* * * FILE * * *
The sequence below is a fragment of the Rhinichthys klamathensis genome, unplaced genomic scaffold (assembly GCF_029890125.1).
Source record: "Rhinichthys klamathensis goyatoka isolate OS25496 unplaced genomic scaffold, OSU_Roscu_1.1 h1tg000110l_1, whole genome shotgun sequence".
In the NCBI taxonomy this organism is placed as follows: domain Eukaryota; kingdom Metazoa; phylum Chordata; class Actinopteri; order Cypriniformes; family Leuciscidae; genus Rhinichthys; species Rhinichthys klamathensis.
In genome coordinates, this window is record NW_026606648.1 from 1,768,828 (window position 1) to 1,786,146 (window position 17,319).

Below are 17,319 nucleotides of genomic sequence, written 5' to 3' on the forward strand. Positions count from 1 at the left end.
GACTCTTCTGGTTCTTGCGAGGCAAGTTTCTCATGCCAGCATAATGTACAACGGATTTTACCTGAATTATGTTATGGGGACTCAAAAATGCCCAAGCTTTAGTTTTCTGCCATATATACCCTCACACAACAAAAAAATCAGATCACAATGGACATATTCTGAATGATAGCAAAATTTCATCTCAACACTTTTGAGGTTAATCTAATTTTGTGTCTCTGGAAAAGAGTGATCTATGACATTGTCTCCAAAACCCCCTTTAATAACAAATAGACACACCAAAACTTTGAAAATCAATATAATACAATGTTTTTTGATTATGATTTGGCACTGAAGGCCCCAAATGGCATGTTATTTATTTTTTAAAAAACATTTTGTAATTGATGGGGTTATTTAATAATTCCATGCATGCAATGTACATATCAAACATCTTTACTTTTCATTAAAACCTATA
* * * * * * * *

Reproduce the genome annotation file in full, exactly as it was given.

The sequence below is a fragment of the Rhinichthys klamathensis genome, unplaced genomic scaffold (assembly GCF_029890125.1).
Source record: "Rhinichthys klamathensis goyatoka isolate OS25496 unplaced genomic scaffold, OSU_Roscu_1.1 h1tg000110l_1, whole genome shotgun sequence".
In the NCBI taxonomy this organism is placed as follows: domain Eukaryota; kingdom Metazoa; phylum Chordata; class Actinopteri; order Cypriniformes; family Leuciscidae; genus Rhinichthys; species Rhinichthys klamathensis.
In genome coordinates, this window is record NW_026606648.1 from 1,768,828 (window position 1) to 1,786,146 (window position 17,319).

Below are 17,319 nucleotides of genomic sequence, written 5' to 3' on the forward strand. Positions count from 1 at the left end.
GACTCTTCTGGTTCTTGCGAGGCAAGTTTCTCATGCCAGCATAATGTACAACGGATTTTACCTGAATTATGTTATGGGGACTCAAAAATGCCCAAGCTTTAGTTTTCTGCCATATATACCCTCACACAACAAAAAAATCAGATCACAATGGACATATTCTGAATGATAGCAAAATTTCATCTCAACACTTTTGAGGTTAATCTAATTTTGTGTCTCTGGAAAAGAGTGATCTATGACATTGTCTCCAAAACCCCCTTTAATAACAAATAGACACACCAAAACTTTGAAAATCAATATAATACAATGTTTTTTGATTATGATTTGGCACTGAAGGCCCCAAATGGCATGTTATTTATTTTTTAAAAAACATTTTGTAATTGATGGGGTTATTTAATAATTCCATGCATGCAATGTACATATCAAACATCTTTACTTTTCATTAAAACCTATA